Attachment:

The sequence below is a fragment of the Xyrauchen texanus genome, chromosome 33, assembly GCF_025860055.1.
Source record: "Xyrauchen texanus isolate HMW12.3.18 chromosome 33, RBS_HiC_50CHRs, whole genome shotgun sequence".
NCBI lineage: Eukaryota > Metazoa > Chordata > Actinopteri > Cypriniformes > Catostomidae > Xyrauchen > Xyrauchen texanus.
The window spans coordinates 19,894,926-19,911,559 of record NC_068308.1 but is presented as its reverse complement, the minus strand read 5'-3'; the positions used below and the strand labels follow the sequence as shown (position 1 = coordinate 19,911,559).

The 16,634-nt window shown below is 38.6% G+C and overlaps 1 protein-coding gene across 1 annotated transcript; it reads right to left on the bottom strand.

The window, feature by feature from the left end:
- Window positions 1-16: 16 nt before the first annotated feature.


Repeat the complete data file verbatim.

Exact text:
The sequence below is a fragment of the Xyrauchen texanus genome, chromosome 33, assembly GCF_025860055.1.
Source record: "Xyrauchen texanus isolate HMW12.3.18 chromosome 33, RBS_HiC_50CHRs, whole genome shotgun sequence".
NCBI lineage: Eukaryota > Metazoa > Chordata > Actinopteri > Cypriniformes > Catostomidae > Xyrauchen > Xyrauchen texanus.
The window spans coordinates 19,894,926-19,911,559 of record NC_068308.1 but is presented as its reverse complement, the minus strand read 5'-3'; the positions used below and the strand labels follow the sequence as shown (position 1 = coordinate 19,911,559).

The 16,634-nt window shown below is 38.6% G+C and overlaps 1 protein-coding gene across 1 annotated transcript; it reads right to left on the bottom strand.

The window, feature by feature from the left end:
- Window positions 1-16: 16 nt before the first annotated feature.